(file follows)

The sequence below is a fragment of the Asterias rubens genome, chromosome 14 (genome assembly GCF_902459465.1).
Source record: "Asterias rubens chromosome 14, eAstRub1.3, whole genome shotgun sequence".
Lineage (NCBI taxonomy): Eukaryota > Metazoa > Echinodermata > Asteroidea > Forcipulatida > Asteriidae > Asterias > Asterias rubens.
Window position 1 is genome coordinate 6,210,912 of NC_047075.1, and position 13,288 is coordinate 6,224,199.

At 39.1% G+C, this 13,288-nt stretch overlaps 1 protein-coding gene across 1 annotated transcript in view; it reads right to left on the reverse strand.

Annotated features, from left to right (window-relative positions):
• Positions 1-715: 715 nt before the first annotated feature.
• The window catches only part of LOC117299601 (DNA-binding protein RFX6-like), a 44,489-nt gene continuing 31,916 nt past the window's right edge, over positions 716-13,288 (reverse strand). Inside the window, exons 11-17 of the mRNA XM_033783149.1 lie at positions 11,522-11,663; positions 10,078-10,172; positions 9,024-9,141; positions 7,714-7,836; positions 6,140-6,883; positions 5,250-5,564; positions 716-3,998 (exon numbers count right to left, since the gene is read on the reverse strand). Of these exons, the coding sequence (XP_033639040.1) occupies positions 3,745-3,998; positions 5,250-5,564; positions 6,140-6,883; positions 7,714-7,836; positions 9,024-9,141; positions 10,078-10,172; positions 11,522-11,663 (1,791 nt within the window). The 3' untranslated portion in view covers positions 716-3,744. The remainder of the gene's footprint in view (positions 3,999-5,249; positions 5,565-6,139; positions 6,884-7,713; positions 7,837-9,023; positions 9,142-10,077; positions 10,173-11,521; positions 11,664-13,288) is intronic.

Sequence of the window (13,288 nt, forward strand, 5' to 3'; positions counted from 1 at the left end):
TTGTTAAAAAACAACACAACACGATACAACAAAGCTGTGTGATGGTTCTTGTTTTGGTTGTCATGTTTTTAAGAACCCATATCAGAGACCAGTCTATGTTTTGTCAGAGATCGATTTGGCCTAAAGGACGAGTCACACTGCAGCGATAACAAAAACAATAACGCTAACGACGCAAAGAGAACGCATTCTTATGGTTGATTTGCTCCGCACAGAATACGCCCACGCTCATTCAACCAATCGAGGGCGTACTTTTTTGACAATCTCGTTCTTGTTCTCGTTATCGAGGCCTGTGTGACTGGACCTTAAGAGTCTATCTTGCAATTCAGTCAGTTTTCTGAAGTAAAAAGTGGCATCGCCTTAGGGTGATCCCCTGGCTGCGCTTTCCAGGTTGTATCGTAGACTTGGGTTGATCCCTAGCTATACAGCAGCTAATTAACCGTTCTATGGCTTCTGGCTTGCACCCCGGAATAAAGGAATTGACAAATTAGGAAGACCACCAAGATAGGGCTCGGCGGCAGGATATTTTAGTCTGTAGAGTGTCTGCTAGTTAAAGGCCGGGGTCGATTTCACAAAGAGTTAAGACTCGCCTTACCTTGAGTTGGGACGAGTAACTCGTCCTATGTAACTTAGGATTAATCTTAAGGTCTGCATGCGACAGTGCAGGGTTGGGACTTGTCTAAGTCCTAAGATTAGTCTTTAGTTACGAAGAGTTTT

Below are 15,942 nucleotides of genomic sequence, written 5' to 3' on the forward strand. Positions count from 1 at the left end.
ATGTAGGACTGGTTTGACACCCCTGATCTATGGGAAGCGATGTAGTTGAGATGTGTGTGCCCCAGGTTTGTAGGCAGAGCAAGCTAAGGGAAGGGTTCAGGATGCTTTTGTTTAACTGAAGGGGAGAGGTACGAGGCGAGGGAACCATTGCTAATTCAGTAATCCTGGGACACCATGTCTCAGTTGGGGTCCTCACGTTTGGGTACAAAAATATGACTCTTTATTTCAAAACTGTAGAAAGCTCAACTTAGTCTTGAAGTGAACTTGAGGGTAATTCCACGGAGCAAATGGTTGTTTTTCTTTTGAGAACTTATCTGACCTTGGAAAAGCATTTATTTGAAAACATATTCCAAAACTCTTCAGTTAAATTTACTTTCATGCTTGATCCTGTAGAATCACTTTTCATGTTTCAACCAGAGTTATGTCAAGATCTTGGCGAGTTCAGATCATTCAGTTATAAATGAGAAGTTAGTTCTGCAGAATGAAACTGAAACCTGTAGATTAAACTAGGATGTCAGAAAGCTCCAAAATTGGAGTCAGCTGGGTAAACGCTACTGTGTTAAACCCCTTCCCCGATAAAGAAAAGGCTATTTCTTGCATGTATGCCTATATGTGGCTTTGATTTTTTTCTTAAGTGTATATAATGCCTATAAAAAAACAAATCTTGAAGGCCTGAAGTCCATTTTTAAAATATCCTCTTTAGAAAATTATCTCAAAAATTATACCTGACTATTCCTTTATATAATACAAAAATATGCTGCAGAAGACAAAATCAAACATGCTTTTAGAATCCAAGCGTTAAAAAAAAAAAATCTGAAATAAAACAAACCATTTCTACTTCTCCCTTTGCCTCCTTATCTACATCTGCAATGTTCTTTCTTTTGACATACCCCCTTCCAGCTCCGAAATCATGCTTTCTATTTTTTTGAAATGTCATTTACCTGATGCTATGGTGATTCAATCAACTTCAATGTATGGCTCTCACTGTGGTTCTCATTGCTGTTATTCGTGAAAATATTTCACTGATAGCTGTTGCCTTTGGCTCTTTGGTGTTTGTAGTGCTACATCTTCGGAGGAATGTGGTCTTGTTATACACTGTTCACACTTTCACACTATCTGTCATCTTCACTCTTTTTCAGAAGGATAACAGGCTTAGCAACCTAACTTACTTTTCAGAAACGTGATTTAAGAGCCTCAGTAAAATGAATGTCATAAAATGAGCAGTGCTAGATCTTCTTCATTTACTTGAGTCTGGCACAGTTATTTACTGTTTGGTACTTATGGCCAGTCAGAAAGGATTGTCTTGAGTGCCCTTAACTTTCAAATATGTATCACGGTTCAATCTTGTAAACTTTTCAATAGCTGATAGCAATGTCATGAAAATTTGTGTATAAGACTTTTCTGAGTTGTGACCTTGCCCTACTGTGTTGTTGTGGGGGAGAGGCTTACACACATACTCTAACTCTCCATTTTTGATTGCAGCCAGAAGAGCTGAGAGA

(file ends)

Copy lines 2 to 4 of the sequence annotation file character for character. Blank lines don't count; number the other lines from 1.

Source record: "Asterias rubens chromosome 14, eAstRub1.3, whole genome shotgun sequence".
Lineage (NCBI taxonomy): Eukaryota > Metazoa > Echinodermata > Asteroidea > Forcipulatida > Asteriidae > Asterias > Asterias rubens.
Window position 1 is genome coordinate 6,210,912 of NC_047075.1, and position 13,288 is coordinate 6,224,199.